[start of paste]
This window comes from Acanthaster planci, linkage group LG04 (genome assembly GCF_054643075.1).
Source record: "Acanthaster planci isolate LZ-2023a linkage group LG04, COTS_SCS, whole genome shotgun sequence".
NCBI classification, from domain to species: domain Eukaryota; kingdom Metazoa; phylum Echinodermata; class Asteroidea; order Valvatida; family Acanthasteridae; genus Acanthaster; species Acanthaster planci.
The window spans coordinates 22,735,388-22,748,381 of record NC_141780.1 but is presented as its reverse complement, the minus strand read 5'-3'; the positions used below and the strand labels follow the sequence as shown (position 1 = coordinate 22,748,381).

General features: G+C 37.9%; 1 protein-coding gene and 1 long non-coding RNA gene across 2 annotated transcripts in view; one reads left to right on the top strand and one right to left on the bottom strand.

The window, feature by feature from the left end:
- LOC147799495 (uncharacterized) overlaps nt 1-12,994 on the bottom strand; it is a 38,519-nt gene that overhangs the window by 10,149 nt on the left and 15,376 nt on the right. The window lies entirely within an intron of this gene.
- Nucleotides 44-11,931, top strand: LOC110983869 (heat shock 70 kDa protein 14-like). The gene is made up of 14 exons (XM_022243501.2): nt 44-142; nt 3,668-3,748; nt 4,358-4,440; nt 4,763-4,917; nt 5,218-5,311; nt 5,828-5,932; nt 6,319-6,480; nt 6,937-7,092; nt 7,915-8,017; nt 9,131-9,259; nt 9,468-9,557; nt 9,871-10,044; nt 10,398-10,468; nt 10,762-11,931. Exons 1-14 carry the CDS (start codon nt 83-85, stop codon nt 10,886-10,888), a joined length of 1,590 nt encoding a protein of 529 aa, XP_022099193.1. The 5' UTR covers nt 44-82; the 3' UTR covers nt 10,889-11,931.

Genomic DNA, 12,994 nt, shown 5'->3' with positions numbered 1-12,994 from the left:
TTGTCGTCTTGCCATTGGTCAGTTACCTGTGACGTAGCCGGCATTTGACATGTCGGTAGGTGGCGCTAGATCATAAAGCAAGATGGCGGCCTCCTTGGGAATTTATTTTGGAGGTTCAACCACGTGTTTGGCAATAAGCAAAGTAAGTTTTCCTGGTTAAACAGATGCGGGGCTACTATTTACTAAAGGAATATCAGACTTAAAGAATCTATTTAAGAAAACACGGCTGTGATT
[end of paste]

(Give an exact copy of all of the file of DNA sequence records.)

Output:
This window comes from Acanthaster planci, linkage group LG04 (genome assembly GCF_054643075.1).
Source record: "Acanthaster planci isolate LZ-2023a linkage group LG04, COTS_SCS, whole genome shotgun sequence".
NCBI classification, from domain to species: domain Eukaryota; kingdom Metazoa; phylum Echinodermata; class Asteroidea; order Valvatida; family Acanthasteridae; genus Acanthaster; species Acanthaster planci.
The window spans coordinates 22,735,388-22,748,381 of record NC_141780.1 but is presented as its reverse complement, the minus strand read 5'-3'; the positions used below and the strand labels follow the sequence as shown (position 1 = coordinate 22,748,381).

General features: G+C 37.9%; 1 protein-coding gene and 1 long non-coding RNA gene across 2 annotated transcripts in view; one reads left to right on the top strand and one right to left on the bottom strand.

The window, feature by feature from the left end:
- LOC147799495 (uncharacterized) overlaps nt 1-12,994 on the bottom strand; it is a 38,519-nt gene that overhangs the window by 10,149 nt on the left and 15,376 nt on the right. The window lies entirely within an intron of this gene.
- Nucleotides 44-11,931, top strand: LOC110983869 (heat shock 70 kDa protein 14-like). The gene is made up of 14 exons (XM_022243501.2): nt 44-142; nt 3,668-3,748; nt 4,358-4,440; nt 4,763-4,917; nt 5,218-5,311; nt 5,828-5,932; nt 6,319-6,480; nt 6,937-7,092; nt 7,915-8,017; nt 9,131-9,259; nt 9,468-9,557; nt 9,871-10,044; nt 10,398-10,468; nt 10,762-11,931. Exons 1-14 carry the CDS (start codon nt 83-85, stop codon nt 10,886-10,888), a joined length of 1,590 nt encoding a protein of 529 aa, XP_022099193.1. The 5' UTR covers nt 44-82; the 3' UTR covers nt 10,889-11,931.

Genomic DNA, 12,994 nt, shown 5'->3' with positions numbered 1-12,994 from the left:
TTGTCGTCTTGCCATTGGTCAGTTACCTGTGACGTAGCCGGCATTTGACATGTCGGTAGGTGGCGCTAGATCATAAAGCAAGATGGCGGCCTCCTTGGGAATTTATTTTGGAGGTTCAACCACGTGTTTGGCAATAAGCAAAGTAAGTTTTCCTGGTTAAACAGATGCGGGGCTACTATTTACTAAAGGAATATCAGACTTAAAGAATCTATTTAAGAAAACACGGCTGTGATT